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Letters to the Editor

Letters from the December 2, 2006, issue of Science News

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12:30am, November 27, 2006
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Concerns vented

"Venting Concerns: Exploring and protecting deep-sea communities" (SN: 10/7/06, p. 232) barely scratches the surface of the problem. What is stopping someone from gene splicing the disease of choice onto heat-loving bacterium? Something that can live near the 600°F of melting lead will certainly survive the standard hospital-sterilization process.

D.J. Kava
Beaumont, Texas

The statement "2 tons of ore from ocean sites should yield as much copper as

80 million tons of material mined on land" can't be correct. That's 40 million to 1. No one mines that kind of ore.

Terrence Kerwin
Silverton, Colo.

The statement should have been that 2 million tons of ocean ore would yield that much copper.—J. Raloff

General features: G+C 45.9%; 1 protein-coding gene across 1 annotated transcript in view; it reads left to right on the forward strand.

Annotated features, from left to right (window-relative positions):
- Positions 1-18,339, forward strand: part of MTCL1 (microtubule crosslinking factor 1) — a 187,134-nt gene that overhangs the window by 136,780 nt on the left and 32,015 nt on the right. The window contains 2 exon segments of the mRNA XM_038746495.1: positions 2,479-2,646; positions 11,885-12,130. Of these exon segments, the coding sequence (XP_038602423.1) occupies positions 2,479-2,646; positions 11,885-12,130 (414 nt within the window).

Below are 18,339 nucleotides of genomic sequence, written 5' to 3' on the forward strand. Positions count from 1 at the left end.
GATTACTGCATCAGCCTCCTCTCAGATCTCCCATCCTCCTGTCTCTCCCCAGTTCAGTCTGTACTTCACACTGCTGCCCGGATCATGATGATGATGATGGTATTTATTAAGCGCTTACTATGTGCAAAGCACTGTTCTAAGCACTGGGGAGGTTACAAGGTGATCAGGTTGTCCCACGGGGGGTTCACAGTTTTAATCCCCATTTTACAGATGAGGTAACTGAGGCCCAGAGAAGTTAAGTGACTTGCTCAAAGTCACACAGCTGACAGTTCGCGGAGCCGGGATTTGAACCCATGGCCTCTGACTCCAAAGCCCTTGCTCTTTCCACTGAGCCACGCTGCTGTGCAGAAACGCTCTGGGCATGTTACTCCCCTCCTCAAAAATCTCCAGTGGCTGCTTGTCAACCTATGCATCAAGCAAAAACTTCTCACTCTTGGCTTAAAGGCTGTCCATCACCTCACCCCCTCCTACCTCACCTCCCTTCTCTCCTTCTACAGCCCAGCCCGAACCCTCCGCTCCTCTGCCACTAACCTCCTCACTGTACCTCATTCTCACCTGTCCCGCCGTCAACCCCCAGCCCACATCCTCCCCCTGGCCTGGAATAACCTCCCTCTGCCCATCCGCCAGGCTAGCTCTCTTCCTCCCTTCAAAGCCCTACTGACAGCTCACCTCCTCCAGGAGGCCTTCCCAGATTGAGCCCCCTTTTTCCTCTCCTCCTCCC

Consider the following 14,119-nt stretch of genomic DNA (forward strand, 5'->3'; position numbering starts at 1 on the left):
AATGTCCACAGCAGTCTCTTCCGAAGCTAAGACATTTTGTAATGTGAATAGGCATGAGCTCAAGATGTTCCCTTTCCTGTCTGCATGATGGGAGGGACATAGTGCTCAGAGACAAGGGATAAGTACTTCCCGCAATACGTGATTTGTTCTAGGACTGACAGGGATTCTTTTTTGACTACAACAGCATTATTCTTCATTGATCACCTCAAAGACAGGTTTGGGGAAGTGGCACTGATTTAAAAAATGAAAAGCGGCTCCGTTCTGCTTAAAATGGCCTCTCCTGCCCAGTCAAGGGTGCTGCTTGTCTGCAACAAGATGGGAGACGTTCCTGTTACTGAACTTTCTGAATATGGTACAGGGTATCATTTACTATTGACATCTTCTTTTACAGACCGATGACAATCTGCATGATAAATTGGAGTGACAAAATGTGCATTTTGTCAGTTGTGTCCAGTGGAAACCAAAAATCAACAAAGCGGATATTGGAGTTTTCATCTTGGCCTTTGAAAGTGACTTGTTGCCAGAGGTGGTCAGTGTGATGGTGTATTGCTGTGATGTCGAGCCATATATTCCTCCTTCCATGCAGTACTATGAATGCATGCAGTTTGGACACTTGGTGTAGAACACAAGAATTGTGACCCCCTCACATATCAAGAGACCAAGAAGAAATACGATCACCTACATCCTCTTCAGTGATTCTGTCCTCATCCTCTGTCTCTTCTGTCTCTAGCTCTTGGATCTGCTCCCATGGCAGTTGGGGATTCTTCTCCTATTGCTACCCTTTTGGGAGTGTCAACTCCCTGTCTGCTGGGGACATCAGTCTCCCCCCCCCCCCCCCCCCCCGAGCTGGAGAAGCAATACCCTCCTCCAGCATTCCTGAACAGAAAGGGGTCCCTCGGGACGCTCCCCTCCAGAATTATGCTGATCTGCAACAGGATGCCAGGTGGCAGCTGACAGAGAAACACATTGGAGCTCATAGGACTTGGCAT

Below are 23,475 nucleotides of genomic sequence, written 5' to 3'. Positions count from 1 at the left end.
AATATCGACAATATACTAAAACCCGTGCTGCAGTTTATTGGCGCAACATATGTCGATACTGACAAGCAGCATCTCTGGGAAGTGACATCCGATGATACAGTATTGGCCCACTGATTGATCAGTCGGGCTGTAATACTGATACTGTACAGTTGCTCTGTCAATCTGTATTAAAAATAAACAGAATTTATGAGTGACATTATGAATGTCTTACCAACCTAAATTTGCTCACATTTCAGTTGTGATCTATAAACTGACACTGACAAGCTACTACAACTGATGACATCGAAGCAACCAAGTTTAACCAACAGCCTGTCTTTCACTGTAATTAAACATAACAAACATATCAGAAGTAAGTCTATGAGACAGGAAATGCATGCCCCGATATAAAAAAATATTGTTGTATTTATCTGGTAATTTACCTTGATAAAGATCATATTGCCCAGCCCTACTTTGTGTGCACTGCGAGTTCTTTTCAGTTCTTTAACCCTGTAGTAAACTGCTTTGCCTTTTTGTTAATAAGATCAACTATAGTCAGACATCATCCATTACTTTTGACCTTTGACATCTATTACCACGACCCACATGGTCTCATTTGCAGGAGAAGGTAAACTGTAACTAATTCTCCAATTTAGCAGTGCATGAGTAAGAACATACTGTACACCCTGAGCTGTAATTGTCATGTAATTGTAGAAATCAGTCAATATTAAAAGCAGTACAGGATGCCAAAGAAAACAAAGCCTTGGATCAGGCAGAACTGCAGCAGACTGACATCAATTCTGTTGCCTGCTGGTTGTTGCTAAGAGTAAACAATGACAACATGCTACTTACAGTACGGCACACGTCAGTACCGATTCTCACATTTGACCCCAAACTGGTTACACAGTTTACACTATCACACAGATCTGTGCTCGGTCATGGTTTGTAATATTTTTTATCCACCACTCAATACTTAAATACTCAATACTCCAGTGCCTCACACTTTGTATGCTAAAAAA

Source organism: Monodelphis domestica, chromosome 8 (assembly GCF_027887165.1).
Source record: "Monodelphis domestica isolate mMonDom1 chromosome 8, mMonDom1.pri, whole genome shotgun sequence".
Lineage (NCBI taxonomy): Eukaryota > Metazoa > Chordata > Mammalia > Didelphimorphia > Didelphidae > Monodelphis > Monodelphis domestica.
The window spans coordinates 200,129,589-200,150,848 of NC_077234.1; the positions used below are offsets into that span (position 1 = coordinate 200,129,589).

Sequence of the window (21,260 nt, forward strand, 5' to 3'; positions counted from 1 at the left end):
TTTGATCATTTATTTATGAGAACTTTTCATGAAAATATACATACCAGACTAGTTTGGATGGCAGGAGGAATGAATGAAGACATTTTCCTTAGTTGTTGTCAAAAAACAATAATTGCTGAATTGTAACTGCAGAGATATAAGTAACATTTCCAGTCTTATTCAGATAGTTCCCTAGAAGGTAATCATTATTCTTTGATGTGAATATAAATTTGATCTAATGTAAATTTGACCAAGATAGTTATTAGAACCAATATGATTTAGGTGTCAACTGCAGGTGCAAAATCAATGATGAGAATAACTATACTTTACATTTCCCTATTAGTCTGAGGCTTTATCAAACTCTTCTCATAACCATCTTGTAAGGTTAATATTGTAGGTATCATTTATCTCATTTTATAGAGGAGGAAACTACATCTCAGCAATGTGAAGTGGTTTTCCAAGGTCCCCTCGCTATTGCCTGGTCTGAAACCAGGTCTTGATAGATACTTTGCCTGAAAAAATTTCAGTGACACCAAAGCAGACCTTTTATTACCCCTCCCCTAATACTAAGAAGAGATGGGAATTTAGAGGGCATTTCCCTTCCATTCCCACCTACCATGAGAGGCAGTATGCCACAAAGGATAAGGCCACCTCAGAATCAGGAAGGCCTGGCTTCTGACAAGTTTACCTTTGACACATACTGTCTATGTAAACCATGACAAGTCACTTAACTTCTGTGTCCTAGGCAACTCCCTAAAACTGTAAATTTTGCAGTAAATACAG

Eruption deduction

In the article "Hot, Hotter, Hot: Climate seesawed during dinosaur age" (SN: 10/7/06, p. 228), the explanation for the increased ocean-surface temperature seemed to focus solely on atmospheric effects. I wonder if variations in undersea volcanism might have contributed to the sudden spike in Pacific Ocean surface temperatures during the Aptian epoch of the Cretaceous period. If so, then a moderately higher release of volcanic ash might have contributed to the sudden drop in ocean-surface temperatures.

Darryle Vaught
Selmer, Tenn.

Say no to drugs

In the study that was cited in "Life Blood: Drug stops mothers' bleeding after births" (SN: 10/14/06, p. 243), misoprostol was tested as a more practical means of inducing postdelivery contractions in women in developing countries, despite "troubling side effects." Because most women need no intervention to cause the uterus to contract, why not wait a few minutes to see which of them will require the medication, instead of subjecting every single one of them to "severe shivering and fever"?

Dian Duchin Reed
Soquel, Calif.

Where drugs may not be available, why not use the natural approach to curb postpartum bleeding, namely, encourage breast-feeding? A baby's suckling stimulates the mother's flow of natural oxytocin. Low tech perhaps, but the methodology has been working for millennia.

Virgil H. Soule
Frederick, Md.

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